What does that mean for the region's famous fall foliage displays?
In 2022, scientists worried that a drought would result in a brief, less vibrant season of autumn colors. So can we conclude that the wet and muggy conditions of summer 2023 will lead to the opposite—i.e., a fall full of vivid hues?
Sorry, but probably not, say weather and forest experts.
"Moisture-stressed" trees tend to produce less brightly colorful leaves in autumn, in part due to increased fungal growth, Nicole Keleher of the Massachusetts Department of Conservation and Recreation told Boston public radio station WBUR.
The well-regarded annual foliage forecast from Yankee magazine offers a similar prediction, though the New England publication's longtime foliage expert, Jim Salge, takes a (literally) rosy view of things, anticipating "leaves that are more pastel than flaming red, but no less beautiful."
What's more, fall foliage season could be a lengthy one this year. Due to a combo of 2023's weather and lingering effects from 2022's drought, Salge, a former meteorologist at New Hampshire’s Mount Washington Observatory, expects fall colors to develop early and last longer than usual.
He thinks peak color will likely arrive on time or slightly later than historical averages.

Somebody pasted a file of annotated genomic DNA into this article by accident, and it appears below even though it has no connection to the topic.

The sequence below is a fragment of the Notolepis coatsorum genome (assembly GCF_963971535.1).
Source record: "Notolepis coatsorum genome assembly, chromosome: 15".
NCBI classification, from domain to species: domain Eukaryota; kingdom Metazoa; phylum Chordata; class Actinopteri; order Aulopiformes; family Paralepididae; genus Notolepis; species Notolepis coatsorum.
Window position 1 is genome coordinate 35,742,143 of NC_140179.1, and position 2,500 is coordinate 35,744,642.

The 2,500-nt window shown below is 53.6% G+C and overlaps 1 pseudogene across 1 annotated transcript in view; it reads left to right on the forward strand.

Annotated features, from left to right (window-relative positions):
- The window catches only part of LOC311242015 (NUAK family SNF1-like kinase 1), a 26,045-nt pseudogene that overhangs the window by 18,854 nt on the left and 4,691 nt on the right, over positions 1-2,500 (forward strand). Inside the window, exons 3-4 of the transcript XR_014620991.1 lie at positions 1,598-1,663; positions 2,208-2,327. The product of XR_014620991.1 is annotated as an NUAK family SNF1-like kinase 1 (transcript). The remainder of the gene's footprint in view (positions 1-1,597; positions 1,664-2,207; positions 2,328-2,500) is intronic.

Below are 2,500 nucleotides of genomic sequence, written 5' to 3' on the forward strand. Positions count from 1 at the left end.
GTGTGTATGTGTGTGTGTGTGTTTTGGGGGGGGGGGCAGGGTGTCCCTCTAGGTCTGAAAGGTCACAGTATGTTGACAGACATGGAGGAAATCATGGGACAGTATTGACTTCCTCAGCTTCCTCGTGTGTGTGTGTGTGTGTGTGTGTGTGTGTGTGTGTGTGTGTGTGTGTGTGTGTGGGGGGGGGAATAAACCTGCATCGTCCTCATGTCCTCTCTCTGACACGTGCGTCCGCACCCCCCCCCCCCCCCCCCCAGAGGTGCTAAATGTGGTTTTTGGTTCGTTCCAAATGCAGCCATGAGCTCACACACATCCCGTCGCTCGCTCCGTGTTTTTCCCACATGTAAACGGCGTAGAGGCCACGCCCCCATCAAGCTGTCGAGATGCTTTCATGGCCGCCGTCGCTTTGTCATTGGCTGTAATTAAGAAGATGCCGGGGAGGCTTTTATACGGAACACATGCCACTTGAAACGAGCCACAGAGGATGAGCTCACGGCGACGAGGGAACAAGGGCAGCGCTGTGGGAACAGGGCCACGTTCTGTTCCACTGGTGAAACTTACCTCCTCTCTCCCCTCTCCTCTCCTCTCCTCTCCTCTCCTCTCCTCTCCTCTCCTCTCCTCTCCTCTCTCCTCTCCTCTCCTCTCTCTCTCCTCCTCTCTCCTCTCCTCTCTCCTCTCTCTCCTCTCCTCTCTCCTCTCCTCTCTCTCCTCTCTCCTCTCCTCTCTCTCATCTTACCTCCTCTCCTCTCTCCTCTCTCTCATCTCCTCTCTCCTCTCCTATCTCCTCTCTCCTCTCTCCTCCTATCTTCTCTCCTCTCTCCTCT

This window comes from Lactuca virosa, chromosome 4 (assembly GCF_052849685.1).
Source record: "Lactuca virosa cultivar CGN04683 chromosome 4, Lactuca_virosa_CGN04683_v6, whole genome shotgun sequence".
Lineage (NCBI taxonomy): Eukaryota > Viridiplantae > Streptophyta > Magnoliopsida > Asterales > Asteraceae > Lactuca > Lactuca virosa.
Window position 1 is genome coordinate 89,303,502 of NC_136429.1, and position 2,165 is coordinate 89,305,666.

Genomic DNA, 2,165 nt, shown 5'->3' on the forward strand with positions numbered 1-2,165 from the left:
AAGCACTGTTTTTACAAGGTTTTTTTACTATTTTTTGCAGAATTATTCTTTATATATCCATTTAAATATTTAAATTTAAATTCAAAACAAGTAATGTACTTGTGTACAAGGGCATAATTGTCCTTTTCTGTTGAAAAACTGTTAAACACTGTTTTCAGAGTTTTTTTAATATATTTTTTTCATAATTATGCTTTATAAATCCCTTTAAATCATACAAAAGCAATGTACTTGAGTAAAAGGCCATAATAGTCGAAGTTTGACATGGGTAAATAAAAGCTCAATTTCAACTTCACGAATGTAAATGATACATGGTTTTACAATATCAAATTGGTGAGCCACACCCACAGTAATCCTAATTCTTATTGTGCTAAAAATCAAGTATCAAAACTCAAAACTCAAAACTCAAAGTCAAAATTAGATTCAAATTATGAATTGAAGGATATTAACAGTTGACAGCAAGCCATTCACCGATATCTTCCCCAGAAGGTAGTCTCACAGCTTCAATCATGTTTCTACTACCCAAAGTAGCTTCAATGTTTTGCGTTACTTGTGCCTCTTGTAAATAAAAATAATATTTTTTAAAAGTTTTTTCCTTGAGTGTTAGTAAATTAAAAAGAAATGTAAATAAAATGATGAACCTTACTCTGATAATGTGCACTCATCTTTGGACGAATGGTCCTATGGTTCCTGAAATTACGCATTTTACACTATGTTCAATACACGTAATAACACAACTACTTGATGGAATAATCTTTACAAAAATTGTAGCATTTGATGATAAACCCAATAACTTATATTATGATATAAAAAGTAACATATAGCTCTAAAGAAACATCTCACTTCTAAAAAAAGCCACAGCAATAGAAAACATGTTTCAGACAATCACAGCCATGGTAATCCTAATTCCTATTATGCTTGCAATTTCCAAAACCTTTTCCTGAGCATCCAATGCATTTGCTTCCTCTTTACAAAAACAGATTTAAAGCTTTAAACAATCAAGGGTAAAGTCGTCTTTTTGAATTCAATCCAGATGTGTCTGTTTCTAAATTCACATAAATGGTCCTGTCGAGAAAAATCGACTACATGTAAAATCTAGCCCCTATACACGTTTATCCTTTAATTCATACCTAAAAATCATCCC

So prime time for leaf-peeping will probably be in early October, with much of New England "at or near peak fall color by October 11," according to the Old Farmer's Almanac.
At NewEngland.com, Salge provides predictions for other leafy parts of the U.S. as well.
The Mid-Atlantic should get a "long, late, and somewhat muted season" because of weather conditions similar to those in New England, the forecaster says, while the Southeast can expect a "bright and timely season," thanks to warm and wet conditions.
Trees should put on a bright show in the Upper Midwest, per Salge, particularly if a cold front moves through early. Farther west, displays are likely to be bright but short-lived, following an exceedingly atypical year for weather in that region.
Finally, colors could be slow to develop in the Pacific Northwest because of warm and dry conditions. But the leaves should be especially bright when they do change.
To read Salge's full forecast and stay up-to-date on all things leaf-related this fall, go to NewEngland.com.